Tuesday, November 4, 2014

Time to vote, unless you already have

It’s Election Day; and it’s time for everybody to do their civic duty and get off our collective duff to decide who will head our governments for the next four years.

Admittedly, things have changed in recent years so that many people already have cast their ballots – early voting and vote-by-mail and all. Cook County officials said Monday that pre-election voting was 53 percent higher than the 2010 election cycle -- with 12 percent of the registered voters and 23.5 percent of the number who bothered to vote overall the last time "governor" was on the ballot having already cast ballots.

SO MUCH FOR the goal that Republican gubernatorial nominee Bruce Rauner was hoping for that Chicago-area people wouldn’t care as much about this election, so that his rest-of-the-state opposition to Chicago would be sufficient for him to win the election.

He may still do so. Because other counties with interests in doing harm to Gov. Pat Quinn's re-election dreams also are showing high early voting rates.

But it's going to be very tough for Rauner to overcome the fact that Quinn does appear to have convinced many, many Chicago and inner-suburban voters of his campaign theme that Rauner is an uncaring rich guy who wants to have a government that favors the wealthy.

Which all too often is what is truly meant when people say government needs to be “pro-business” and they persist in pushing for measures meant to weaken the ability of organized labor to look out for people who truly work for a living.

ALTHOUGH I’M NOT going to trash the people who vote for those kinds of political people. They are, after all, expressing their viewpoint in the most American of ways – at the polling place.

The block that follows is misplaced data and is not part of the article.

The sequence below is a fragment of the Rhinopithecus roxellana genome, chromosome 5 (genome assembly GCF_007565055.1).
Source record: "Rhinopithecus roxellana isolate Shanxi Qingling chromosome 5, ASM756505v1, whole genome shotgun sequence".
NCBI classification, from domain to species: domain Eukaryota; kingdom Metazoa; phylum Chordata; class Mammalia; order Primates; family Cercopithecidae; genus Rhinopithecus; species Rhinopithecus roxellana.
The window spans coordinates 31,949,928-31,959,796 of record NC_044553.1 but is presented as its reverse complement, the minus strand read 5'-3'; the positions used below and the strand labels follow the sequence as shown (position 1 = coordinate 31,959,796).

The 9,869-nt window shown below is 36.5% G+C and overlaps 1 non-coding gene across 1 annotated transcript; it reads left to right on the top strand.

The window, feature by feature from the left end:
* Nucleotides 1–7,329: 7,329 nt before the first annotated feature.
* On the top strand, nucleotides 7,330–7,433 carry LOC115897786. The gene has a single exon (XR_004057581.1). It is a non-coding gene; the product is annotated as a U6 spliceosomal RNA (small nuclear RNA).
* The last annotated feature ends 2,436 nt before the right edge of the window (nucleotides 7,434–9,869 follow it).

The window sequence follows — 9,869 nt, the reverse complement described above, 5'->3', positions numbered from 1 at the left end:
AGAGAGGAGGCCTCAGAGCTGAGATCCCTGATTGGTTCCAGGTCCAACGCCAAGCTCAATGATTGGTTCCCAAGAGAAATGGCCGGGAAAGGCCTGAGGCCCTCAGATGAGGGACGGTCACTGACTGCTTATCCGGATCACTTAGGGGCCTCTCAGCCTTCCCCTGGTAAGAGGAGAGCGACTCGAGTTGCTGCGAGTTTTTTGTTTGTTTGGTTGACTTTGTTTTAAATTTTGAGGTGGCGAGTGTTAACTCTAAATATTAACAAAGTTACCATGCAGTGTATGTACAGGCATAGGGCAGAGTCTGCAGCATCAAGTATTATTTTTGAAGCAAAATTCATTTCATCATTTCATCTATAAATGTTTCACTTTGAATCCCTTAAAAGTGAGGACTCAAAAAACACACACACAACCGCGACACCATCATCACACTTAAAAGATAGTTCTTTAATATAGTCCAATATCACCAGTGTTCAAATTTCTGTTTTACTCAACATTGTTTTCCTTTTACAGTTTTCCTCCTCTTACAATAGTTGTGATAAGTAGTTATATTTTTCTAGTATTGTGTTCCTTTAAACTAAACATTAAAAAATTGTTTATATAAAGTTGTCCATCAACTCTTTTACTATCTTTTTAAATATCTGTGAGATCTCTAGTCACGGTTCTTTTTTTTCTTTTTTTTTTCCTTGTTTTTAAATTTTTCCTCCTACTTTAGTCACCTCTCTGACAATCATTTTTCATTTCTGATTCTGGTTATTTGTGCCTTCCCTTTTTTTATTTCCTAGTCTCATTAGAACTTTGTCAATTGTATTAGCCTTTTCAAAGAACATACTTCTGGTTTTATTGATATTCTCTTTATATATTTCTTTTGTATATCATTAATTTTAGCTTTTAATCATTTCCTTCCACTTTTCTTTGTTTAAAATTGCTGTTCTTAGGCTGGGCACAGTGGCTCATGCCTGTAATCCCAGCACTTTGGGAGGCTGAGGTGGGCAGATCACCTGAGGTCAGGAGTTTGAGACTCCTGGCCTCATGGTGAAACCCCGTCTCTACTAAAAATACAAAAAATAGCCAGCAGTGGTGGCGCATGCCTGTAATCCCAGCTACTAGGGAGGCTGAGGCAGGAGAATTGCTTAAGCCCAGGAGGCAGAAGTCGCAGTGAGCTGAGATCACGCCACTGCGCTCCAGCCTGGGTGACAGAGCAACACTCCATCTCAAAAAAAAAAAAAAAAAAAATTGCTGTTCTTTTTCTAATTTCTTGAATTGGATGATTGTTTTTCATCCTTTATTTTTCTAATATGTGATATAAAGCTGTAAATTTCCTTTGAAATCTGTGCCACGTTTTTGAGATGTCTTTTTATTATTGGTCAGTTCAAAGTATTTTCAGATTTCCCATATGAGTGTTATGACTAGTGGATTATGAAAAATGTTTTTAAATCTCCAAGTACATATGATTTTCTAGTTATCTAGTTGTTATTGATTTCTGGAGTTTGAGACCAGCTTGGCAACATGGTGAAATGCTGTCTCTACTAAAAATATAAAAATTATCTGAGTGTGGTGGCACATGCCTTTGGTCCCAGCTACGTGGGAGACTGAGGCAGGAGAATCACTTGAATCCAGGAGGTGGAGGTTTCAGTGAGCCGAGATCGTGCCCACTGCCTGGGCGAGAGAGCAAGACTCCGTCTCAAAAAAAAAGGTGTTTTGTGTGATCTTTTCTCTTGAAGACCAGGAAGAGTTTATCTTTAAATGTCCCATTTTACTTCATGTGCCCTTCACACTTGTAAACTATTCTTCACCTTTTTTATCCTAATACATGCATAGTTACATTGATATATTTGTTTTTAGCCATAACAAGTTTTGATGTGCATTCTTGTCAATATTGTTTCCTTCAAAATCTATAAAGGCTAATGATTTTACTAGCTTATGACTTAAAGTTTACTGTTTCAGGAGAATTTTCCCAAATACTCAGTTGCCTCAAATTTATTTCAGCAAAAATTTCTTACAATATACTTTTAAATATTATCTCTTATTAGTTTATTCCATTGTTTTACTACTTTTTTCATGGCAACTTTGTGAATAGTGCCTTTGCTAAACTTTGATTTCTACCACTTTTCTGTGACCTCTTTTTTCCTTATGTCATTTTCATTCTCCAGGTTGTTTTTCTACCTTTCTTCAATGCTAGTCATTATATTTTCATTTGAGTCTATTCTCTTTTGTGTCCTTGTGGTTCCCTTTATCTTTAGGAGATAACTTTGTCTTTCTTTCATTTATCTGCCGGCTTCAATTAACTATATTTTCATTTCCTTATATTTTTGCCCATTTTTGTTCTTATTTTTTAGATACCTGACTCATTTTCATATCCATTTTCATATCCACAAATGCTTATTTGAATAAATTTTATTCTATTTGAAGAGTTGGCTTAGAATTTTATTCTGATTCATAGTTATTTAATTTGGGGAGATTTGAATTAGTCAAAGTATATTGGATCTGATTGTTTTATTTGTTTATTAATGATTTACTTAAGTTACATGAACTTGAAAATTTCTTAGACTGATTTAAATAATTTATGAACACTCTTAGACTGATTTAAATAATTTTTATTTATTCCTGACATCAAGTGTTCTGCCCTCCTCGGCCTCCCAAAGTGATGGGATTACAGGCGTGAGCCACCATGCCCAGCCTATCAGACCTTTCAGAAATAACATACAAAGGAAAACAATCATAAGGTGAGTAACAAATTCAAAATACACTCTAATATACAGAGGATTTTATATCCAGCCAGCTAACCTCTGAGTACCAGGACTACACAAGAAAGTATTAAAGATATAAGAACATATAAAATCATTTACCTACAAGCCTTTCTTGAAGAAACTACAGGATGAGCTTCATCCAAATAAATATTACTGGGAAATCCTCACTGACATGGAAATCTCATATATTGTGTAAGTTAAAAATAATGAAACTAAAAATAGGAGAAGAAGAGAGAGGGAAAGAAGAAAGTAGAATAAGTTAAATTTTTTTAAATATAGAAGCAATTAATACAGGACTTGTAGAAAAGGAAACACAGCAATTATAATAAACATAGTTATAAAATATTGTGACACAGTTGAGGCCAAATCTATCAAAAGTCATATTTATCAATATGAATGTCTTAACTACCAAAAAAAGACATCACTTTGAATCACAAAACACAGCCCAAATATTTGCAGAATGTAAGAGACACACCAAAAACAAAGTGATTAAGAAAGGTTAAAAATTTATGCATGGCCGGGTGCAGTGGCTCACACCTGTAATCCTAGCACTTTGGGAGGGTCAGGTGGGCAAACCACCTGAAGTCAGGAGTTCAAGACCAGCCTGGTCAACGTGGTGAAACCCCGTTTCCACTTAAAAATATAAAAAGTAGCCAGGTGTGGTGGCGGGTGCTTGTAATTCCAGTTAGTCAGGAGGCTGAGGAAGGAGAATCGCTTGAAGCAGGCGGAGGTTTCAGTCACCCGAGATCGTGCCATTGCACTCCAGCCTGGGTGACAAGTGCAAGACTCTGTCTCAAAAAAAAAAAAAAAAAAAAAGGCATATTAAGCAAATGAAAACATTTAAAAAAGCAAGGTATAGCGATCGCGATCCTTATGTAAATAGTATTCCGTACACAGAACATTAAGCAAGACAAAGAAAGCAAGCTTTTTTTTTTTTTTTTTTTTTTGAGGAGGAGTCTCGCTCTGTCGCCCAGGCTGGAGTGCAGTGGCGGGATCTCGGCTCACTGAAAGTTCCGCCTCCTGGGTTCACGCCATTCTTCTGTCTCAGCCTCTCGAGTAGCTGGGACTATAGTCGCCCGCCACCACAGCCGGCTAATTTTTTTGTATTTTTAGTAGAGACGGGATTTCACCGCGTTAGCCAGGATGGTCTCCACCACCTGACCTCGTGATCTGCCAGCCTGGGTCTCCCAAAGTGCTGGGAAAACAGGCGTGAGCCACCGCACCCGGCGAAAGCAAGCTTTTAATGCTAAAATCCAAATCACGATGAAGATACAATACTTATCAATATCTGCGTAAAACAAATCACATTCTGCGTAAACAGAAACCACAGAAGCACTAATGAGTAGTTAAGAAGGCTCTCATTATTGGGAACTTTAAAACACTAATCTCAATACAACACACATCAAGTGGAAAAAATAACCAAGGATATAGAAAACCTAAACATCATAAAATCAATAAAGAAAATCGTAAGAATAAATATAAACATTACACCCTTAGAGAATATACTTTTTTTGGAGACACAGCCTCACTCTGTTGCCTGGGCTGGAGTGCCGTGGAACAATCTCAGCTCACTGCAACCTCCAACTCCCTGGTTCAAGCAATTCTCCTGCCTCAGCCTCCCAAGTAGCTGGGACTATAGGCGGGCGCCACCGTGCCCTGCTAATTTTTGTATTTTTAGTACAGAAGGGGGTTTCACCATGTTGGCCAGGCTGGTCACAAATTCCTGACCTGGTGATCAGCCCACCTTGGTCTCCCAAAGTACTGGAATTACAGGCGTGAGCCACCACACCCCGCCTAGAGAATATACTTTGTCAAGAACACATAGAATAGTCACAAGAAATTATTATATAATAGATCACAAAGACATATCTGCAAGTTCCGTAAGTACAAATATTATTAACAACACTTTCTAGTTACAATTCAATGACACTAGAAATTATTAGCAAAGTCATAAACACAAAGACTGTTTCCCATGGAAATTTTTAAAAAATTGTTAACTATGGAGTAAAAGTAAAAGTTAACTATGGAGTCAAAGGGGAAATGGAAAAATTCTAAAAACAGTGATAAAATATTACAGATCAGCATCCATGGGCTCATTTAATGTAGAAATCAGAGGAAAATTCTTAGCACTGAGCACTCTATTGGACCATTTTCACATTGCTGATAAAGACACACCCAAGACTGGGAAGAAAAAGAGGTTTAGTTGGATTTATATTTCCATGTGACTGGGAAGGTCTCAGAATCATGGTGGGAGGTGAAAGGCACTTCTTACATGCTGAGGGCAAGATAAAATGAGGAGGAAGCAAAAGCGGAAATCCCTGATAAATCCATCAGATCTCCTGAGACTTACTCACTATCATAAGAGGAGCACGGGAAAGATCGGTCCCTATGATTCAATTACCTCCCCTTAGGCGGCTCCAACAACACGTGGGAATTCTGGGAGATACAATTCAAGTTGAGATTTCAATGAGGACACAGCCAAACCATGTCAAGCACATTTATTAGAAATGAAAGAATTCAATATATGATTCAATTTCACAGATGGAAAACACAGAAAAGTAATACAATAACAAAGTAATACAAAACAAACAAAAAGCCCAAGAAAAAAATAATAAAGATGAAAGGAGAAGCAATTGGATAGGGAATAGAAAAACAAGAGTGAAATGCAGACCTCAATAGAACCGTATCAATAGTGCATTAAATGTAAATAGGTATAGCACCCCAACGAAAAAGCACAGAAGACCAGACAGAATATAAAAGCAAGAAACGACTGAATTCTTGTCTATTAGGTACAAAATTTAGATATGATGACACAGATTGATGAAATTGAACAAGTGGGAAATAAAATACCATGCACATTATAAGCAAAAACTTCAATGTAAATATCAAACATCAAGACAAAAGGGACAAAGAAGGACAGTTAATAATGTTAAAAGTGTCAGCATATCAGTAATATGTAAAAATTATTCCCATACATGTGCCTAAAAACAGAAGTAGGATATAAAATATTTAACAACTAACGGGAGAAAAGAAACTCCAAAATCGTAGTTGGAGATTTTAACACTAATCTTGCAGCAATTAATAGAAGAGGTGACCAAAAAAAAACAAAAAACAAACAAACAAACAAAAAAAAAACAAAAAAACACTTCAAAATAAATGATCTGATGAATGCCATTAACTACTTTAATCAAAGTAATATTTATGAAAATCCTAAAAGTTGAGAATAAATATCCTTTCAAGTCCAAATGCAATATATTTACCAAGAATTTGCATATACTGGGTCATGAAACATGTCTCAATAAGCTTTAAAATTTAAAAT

If they can actually get enough people to cast ballots to elect their preferred candidates, then they deserve to have their people in charge for the next four years.

My gripe is with the people who can’t be bothered – either to have turned out to an early voting center during the past two weeks or to show up at their neighborhood polling place to express their views of whom they want in office.

I know some people will claim that none of the candidates represent their views. Some will claim they’re making a political statement by voting for nobody. Some were probably more interested in Nik Wallenda's walk over the Chicago River on Sunday than they are in anything that happens Tuesday.

IN REALITY, THEY’RE ignoring the reality that somebody is going to have to assume the political positions come January (for state and federal officials) and December (for Cook County people).

The idea of “None of the Above” somehow symbolically winning is nonsense. Either Quinn or Rauner – or by some miracle, Libertarian Chad Grimm – is going to be the new governor. That person is going to face great financial challenges that will only be made worse by officials engaging in partisan politics the way our Congress has done for the past four years.

I’d like to think that anybody who can’t be bothered to vote forfeits their right to complain about government at least until the 2018 election cycle when these government posts are up for grabs again.

If anything, I took the time to show up at an early voting center so I could gripe all I want – particularly in the space provided by this weblog.

SO IT IS with that in mind that I got a kick out of the last-minute e-mail pitches I received to remind me to be sure to vote.

Vice President Joe Biden and aides to Quinn sent me such appeals, with the latter reading more like a tacky chain letter – it literally told me to pass along the message to at least five people I know. Yes, I “broke” the chain by not sending it to anybody.

I even got a message from actor Scarlett Johannson. Sponsored by the Democratic national Committee, her message warned how a Republican majority in Congress would send us, “on the fast track back in time on women’s rights.”

Whether you agree with that sentiment or not, you have to admit that she’s more legitimate than Madonna, who a couple of decades ago told us, “If you don’t vote, you’re going to get a spanking.” Ouch!


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